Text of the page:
Western blot

SDS-PAGE gels (10% or gradient gel, 4 to 20%, Bio-Rad) and polyvinylidene difluoride membranes were used. Membranes were blocked using Intercept (TBS) Blocking Buffer (LI-COR), total protein quantification was performed by using Revert 700 Total Protein Stain (LI-COR), and primary antibody overnight incubation was performed at 4°C, followed by 2-hour IRDye (LI-COR) secondary antibody incubation. Biotinylated proteins were detected and quantified by streptavidin-IRDye conjugate (LI-COR). Blots were imaged using LI-COR Odyssey Infrared Imaging system. Alternatively, for figs. S1A and S8E, after SDS-PAGE, samples were processed as described by Zysnarski et al. (91), with the exception that before blocking, total protein quantification was performed with Ponceau S staining imaged on an Azure c600 imaging system (Azure Biosciences) with blue light settings.

Quantitative MS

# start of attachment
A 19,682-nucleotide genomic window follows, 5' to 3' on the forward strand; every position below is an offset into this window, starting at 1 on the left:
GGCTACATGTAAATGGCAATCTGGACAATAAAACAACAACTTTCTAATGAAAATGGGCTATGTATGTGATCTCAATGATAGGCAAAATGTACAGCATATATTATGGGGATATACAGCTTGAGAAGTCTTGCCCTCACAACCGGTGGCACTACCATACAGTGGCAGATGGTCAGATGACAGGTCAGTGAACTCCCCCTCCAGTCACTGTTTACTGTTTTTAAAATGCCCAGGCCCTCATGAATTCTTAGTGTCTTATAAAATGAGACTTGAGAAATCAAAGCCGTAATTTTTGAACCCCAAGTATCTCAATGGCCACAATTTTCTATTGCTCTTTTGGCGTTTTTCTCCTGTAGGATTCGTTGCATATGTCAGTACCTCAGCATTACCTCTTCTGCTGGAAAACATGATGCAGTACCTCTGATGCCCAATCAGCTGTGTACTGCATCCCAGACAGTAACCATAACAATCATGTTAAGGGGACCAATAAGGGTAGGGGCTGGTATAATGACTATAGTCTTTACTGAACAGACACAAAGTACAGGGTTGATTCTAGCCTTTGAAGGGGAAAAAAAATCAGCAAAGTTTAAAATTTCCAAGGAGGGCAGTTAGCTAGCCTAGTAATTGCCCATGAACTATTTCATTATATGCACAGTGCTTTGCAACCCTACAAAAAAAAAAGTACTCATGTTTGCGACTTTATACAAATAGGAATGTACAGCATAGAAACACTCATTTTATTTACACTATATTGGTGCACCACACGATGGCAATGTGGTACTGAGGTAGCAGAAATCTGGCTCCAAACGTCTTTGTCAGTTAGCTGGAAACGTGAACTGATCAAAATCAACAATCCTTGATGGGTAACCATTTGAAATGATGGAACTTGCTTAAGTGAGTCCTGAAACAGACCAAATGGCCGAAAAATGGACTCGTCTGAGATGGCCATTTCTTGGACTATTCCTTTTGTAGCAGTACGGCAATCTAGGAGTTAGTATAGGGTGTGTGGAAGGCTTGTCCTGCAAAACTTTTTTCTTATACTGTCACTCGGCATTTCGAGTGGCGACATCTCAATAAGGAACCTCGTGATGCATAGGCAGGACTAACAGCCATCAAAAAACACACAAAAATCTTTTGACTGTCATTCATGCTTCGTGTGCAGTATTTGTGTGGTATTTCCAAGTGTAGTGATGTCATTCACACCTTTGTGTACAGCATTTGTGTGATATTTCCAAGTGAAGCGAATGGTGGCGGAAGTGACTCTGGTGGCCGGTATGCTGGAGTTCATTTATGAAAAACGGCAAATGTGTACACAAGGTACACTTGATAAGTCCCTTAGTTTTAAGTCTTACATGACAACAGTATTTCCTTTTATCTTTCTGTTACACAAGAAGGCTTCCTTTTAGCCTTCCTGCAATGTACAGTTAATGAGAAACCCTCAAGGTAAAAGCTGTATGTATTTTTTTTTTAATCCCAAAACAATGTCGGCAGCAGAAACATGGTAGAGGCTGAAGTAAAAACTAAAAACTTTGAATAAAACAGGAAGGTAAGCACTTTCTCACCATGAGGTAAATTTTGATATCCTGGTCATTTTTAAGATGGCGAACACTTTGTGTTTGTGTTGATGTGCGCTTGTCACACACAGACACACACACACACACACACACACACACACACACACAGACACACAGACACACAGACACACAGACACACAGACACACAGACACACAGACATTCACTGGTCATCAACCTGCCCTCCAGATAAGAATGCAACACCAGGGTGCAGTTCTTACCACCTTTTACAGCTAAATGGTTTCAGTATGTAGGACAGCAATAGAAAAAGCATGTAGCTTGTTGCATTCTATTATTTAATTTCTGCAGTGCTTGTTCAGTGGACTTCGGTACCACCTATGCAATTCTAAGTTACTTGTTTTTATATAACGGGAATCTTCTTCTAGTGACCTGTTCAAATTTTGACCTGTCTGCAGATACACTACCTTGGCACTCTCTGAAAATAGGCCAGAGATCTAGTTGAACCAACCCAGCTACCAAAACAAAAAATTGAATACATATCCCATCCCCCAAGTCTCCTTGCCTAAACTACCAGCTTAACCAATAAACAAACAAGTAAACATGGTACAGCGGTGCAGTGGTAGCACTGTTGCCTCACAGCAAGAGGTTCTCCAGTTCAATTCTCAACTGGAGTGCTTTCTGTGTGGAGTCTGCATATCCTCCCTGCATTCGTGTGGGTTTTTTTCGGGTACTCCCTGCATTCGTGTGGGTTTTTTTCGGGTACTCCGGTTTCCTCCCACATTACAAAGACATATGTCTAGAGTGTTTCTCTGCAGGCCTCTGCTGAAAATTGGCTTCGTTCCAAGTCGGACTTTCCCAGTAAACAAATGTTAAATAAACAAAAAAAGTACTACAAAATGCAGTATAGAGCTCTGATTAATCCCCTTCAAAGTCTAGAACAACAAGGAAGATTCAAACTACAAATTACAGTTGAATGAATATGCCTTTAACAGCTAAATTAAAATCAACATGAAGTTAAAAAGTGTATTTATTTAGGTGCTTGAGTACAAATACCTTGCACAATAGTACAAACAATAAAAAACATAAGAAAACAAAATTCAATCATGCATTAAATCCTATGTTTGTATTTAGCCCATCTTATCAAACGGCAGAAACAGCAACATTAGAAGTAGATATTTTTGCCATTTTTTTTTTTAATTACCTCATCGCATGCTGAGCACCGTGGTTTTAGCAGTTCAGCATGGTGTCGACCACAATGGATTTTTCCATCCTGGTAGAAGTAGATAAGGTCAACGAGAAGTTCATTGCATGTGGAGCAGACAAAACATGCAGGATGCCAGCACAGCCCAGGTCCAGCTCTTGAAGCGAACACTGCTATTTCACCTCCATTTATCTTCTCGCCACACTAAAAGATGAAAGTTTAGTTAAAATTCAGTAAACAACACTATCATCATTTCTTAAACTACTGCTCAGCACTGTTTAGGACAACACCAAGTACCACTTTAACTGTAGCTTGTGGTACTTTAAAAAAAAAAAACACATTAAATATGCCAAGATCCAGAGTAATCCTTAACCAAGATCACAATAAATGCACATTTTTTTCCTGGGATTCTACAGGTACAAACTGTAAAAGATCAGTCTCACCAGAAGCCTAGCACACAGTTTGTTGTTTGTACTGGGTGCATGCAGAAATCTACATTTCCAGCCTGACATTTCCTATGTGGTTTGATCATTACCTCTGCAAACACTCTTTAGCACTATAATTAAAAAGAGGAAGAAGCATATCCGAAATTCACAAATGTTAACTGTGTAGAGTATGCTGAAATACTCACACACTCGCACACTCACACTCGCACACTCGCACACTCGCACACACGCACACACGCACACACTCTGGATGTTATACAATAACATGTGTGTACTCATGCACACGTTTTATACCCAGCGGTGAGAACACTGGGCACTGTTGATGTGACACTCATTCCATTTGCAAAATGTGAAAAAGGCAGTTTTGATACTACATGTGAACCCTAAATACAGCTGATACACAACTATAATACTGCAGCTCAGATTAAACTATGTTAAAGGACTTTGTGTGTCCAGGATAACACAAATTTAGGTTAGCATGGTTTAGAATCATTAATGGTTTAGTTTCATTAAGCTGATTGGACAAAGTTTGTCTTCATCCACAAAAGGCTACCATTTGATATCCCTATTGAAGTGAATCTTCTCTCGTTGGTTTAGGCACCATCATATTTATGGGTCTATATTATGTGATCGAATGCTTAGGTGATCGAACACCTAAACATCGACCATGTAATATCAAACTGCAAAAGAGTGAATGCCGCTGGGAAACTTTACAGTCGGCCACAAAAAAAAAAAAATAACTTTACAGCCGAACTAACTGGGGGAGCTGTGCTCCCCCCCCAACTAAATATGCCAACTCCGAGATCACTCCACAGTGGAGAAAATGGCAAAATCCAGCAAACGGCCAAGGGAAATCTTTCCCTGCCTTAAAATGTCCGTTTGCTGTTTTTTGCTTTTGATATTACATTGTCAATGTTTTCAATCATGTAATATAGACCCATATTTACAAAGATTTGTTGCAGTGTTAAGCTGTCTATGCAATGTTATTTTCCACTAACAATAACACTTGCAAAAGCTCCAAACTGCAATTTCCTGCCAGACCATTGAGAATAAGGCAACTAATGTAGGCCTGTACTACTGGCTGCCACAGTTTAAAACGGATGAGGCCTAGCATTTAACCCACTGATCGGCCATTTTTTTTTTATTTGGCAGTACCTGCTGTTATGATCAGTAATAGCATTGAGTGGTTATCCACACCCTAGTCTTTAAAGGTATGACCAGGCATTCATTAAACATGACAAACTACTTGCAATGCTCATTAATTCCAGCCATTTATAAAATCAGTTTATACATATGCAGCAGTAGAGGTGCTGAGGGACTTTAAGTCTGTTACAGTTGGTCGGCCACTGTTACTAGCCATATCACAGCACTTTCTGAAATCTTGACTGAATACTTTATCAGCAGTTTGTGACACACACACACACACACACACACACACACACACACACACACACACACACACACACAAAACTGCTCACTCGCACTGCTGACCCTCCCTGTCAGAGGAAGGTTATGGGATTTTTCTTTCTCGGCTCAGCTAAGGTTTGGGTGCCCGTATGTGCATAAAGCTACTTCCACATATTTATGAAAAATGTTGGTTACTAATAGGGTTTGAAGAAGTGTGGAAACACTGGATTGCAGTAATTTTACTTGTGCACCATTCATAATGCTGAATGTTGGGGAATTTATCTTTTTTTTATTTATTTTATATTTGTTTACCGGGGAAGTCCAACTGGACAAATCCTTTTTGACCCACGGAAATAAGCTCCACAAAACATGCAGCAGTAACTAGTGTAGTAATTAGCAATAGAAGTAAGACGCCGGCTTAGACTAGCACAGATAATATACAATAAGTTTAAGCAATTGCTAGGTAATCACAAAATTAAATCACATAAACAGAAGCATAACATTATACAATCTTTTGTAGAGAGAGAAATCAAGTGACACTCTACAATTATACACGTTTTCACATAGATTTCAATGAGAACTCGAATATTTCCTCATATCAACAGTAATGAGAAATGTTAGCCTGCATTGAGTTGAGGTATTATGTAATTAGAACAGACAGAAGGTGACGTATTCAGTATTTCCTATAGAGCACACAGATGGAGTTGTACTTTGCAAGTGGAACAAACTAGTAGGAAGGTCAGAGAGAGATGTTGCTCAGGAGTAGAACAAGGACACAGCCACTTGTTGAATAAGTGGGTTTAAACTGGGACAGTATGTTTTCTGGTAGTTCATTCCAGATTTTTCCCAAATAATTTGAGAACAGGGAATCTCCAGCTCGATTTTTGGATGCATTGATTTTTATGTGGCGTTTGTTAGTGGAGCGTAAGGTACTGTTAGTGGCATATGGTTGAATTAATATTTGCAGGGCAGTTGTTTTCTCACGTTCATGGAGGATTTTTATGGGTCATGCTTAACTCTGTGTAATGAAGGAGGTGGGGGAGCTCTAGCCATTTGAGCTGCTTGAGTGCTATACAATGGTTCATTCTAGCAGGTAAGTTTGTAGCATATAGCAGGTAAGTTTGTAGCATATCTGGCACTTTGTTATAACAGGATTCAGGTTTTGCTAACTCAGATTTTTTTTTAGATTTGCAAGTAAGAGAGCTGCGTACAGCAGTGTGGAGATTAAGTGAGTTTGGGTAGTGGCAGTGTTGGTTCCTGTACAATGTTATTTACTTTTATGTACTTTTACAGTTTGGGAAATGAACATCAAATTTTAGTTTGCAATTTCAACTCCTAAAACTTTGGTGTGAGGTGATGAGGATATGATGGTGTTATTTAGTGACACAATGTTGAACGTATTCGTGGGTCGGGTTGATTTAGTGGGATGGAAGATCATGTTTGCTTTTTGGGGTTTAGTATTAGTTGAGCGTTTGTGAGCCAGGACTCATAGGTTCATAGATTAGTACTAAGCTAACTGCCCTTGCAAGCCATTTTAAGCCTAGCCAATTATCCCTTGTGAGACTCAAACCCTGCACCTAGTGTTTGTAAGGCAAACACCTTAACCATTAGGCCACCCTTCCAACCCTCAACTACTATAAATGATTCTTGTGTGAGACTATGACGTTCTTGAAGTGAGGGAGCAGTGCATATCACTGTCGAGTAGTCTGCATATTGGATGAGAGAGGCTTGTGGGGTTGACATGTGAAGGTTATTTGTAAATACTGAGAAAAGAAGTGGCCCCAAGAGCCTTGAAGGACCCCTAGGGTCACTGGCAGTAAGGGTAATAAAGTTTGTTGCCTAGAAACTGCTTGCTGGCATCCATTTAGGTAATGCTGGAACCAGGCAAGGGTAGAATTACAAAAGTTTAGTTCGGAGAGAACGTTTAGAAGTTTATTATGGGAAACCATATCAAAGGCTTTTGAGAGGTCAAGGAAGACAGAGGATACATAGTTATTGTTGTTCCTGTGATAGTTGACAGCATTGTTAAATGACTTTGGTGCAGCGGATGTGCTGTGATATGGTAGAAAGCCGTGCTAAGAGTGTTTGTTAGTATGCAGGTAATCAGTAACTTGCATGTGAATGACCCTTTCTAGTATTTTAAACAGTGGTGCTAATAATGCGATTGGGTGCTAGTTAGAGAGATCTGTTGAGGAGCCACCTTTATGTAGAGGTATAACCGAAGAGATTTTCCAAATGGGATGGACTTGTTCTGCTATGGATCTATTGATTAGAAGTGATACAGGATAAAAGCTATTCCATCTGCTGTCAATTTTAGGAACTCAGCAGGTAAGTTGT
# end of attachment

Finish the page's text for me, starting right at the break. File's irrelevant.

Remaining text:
Proteins bound to streptavidin beads were digested by trypsin following the standard on-bead trypsin digestion workflow (92). Samples were proteolysed and labeled with TMT 10-plex by following the manufacturer’s protocol (Thermo Fisher Scientific) with minor modifications. Ten was the highest number of available isobaric mass tags when our spatial proteomics assay was performed in 2018. Briefly, upon reduction [10 mM DTT in 0.1 M Triethylammonium bicarbonate (TEAB); 45°C, 30 min] and alkylation (55 mM 2-chloroacetamide in 0.1 M TEAB; room temperature, 30 min in dark) of cysteines, the proteins were digested overnight with trypsin (1:25; enzyme:protein) at 37°C, with constant mixing using a thermomixer. Proteolysis was stopped by adding 0.2% trifluoroacetic acid and peptides were desalted using SepPak C18 cartridge (Waters Corp). The desalted peptides were dried in Vacufuge (Eppendorf) and reconstituted in 100 μl of 0.1 M TEAB. The TMT 10-plex reagents were dissolved in 41 μl of anhydrous acetonitrile, and labeling was performed by transferring the entire digest to TMT reagent vial and incubating at room temperature for 1 hour. The reaction was quenched by adding 8 μl of 5% hydroxyl amine and further 15-min incubation. Labeled samples were mixed together and dried using a vacufuge. An offline fractionation of the combined sample into six fractions was performed using a high-pH reversed-phase peptide fractionation kit according to the manufacturer’s protocol (Pierce; catalog no. 8488). Fractions were dried and reconstituted in 12 μl of 0.1% formic acid/2% acetonitrile in preparation for LC-MS/MS analysis. Sample-to-TMT channel information is shown in Fig. 2B.